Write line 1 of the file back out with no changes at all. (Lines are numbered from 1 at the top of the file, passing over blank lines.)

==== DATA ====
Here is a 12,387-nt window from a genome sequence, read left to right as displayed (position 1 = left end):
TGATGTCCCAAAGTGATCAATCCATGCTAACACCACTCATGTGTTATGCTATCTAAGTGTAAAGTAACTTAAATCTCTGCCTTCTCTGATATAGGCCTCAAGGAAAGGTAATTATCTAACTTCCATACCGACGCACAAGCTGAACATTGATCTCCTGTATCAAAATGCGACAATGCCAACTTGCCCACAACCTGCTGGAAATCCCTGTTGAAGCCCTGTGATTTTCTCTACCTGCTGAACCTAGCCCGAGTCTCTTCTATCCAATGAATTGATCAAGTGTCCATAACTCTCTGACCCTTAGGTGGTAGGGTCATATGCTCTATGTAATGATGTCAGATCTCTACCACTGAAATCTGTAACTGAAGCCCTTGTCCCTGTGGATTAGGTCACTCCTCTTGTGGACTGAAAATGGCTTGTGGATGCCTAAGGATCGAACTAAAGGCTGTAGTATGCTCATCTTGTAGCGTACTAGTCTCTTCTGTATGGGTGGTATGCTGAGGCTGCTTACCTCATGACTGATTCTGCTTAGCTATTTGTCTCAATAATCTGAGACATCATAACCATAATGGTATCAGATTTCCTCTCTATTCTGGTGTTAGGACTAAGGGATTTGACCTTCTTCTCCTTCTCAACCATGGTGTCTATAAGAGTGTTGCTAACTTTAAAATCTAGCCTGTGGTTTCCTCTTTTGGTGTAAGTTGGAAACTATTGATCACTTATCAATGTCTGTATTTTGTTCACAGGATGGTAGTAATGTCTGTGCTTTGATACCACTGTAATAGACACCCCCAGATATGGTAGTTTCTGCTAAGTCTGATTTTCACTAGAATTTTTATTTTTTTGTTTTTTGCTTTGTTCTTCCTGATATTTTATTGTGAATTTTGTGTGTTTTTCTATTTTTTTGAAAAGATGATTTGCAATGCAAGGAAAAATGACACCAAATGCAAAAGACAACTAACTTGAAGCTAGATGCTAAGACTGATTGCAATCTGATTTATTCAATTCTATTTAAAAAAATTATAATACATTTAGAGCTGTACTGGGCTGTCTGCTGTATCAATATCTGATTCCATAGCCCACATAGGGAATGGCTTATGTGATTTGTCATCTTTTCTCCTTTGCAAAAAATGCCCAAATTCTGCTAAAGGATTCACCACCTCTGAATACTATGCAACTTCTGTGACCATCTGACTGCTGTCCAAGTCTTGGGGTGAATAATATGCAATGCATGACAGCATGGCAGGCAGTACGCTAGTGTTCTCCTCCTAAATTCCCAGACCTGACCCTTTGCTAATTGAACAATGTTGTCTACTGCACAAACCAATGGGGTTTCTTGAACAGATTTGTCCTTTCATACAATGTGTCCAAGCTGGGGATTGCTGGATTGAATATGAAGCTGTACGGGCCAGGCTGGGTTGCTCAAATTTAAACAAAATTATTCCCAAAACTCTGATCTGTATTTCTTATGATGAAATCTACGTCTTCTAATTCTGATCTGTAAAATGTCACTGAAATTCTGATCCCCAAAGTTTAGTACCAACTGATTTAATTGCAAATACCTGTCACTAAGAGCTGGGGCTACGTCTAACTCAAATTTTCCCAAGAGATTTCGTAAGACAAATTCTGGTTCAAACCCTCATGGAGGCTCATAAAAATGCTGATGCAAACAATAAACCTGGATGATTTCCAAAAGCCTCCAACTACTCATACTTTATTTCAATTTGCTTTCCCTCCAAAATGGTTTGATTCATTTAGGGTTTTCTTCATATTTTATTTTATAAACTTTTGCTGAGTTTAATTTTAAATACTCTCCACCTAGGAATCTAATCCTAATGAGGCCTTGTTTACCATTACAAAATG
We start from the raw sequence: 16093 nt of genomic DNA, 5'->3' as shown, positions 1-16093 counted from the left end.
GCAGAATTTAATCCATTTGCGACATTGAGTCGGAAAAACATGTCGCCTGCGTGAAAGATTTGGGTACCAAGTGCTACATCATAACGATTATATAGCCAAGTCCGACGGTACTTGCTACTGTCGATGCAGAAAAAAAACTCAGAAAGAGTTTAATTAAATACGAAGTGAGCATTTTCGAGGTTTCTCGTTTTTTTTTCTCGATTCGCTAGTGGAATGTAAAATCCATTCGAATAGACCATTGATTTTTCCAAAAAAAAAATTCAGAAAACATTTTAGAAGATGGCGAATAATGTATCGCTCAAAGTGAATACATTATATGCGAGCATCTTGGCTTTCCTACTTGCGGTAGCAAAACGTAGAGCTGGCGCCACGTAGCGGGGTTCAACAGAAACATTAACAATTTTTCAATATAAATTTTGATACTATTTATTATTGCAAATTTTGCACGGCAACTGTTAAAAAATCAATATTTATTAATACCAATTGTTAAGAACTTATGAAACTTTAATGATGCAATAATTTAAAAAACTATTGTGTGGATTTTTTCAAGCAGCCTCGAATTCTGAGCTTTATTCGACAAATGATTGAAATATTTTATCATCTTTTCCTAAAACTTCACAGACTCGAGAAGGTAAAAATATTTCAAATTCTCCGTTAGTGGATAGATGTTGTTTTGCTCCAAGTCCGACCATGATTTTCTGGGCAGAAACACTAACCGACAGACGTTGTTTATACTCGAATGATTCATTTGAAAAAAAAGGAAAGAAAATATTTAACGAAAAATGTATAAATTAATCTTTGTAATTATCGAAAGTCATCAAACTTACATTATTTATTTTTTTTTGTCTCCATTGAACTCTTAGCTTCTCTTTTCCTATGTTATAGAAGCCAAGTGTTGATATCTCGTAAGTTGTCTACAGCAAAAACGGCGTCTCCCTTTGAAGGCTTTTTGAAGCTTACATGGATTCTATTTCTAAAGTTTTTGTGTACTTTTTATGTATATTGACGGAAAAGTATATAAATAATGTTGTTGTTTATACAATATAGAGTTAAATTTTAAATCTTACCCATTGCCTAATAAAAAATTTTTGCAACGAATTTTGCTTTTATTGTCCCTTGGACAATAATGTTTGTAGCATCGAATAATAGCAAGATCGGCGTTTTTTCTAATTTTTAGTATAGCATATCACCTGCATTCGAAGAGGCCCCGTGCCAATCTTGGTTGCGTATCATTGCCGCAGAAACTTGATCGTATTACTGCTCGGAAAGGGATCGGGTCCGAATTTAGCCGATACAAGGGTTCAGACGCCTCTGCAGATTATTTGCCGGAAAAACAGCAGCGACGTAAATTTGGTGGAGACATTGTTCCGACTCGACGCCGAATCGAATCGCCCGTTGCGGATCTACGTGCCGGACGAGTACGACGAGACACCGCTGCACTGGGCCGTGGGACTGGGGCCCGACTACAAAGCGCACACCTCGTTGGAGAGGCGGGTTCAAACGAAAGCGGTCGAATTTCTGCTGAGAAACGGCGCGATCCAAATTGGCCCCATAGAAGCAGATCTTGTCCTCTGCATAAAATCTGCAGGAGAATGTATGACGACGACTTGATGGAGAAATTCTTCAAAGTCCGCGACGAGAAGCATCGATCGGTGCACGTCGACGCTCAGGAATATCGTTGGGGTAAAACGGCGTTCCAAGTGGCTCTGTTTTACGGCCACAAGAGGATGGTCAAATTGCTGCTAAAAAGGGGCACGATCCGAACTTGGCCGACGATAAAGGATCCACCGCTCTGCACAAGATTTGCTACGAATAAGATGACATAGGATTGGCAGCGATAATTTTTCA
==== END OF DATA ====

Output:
Here is a 12,387-nt window from a genome sequence, read left to right as displayed (position 1 = left end):